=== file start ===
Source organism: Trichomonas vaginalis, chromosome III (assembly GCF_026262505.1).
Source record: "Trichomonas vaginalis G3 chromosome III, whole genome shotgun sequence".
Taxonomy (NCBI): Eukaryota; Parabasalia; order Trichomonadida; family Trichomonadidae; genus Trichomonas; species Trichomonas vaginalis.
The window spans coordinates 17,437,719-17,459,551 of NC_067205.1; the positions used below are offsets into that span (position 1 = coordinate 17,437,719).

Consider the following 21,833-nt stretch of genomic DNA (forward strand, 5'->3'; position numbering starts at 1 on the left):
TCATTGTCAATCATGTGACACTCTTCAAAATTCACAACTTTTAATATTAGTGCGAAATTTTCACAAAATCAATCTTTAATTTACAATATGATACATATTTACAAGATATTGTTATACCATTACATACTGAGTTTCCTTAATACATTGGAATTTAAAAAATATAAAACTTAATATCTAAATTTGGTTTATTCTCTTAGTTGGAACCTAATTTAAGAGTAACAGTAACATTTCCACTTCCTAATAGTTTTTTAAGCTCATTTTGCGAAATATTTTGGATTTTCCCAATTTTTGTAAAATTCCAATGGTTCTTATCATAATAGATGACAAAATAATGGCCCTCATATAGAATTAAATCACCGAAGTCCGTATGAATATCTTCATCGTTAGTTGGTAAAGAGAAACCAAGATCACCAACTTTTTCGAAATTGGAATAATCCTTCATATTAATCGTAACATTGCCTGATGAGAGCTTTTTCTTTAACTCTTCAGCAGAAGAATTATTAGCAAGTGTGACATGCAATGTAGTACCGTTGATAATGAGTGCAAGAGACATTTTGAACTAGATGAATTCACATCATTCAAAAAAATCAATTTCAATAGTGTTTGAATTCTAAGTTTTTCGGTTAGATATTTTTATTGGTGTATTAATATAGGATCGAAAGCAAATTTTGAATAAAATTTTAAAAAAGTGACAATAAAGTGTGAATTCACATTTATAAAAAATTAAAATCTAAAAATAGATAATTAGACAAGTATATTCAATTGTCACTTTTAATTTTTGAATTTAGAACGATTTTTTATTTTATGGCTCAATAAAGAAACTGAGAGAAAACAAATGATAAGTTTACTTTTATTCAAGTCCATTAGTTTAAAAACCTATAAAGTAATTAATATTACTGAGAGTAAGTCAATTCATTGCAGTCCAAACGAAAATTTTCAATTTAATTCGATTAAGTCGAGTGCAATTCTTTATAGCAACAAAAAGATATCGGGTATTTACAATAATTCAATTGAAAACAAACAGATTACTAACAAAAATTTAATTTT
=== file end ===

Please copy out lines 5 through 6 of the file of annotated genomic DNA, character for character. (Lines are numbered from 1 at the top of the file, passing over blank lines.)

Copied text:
Consider the following 21,833-nt stretch of genomic DNA (forward strand, 5'->3'; position numbering starts at 1 on the left):
TCATTGTCAATCATGTGACACTCTTCAAAATTCACAACTTTTAATATTAGTGCGAAATTTTCACAAAATCAATCTTTAATTTACAATATGATACATATTTACAAGATATTGTTATACCATTACATACTGAGTTTCCTTAATACATTGGAATTTAAAAAATATAAAACTTAATATCTAAATTTGGTTTATTCTCTTAGTTGGAACCTAATTTAAGAGTAACAGTAACATTTCCACTTCCTAATAGTTTTTTAAGCTCATTTTGCGAAATATTTTGGATTTTCCCAATTTTTGTAAAATTCCAATGGTTCTTATCATAATAGATGACAAAATAATGGCCCTCATATAGAATTAAATCACCGAAGTCCGTATGAATATCTTCATCGTTAGTTGGTAAAGAGAAACCAAGATCACCAACTTTTTCGAAATTGGAATAATCCTTCATATTAATCGTAACATTGCCTGATGAGAGCTTTTTCTTTAACTCTTCAGCAGAAGAATTATTAGCAAGTGTGACATGCAATGTAGTACCGTTGATAATGAGTGCAAGAGACATTTTGAACTAGATGAATTCACATCATTCAAAAAAATCAATTTCAATAGTGTTTGAATTCTAAGTTTTTCGGTTAGATATTTTTATTGGTGTATTAATATAGGATCGAAAGCAAATTTTGAATAAAATTTTAAAAAAGTGACAATAAAGTGTGAATTCACATTTATAAAAAATTAAAATCTAAAAATAGATAATTAGACAAGTATATTCAATTGTCACTTTTAATTTTTGAATTTAGAACGATTTTTTATTTTATGGCTCAATAAAGAAACTGAGAGAAAACAAATGATAAGTTTACTTTTATTCAAGTCCATTAGTTTAAAAACCTATAAAGTAATTAATATTACTGAGAGTAAGTCAATTCATTGCAGTCCAAACGAAAATTTTCAATTTAATTCGATTAAGTCGAGTGCAATTCTTTATAGCAACAAAAAGATATCGGGTATTTACAATAATTCAATTGAAAACAAACAGATTACTAACAAAAATTTAATTTT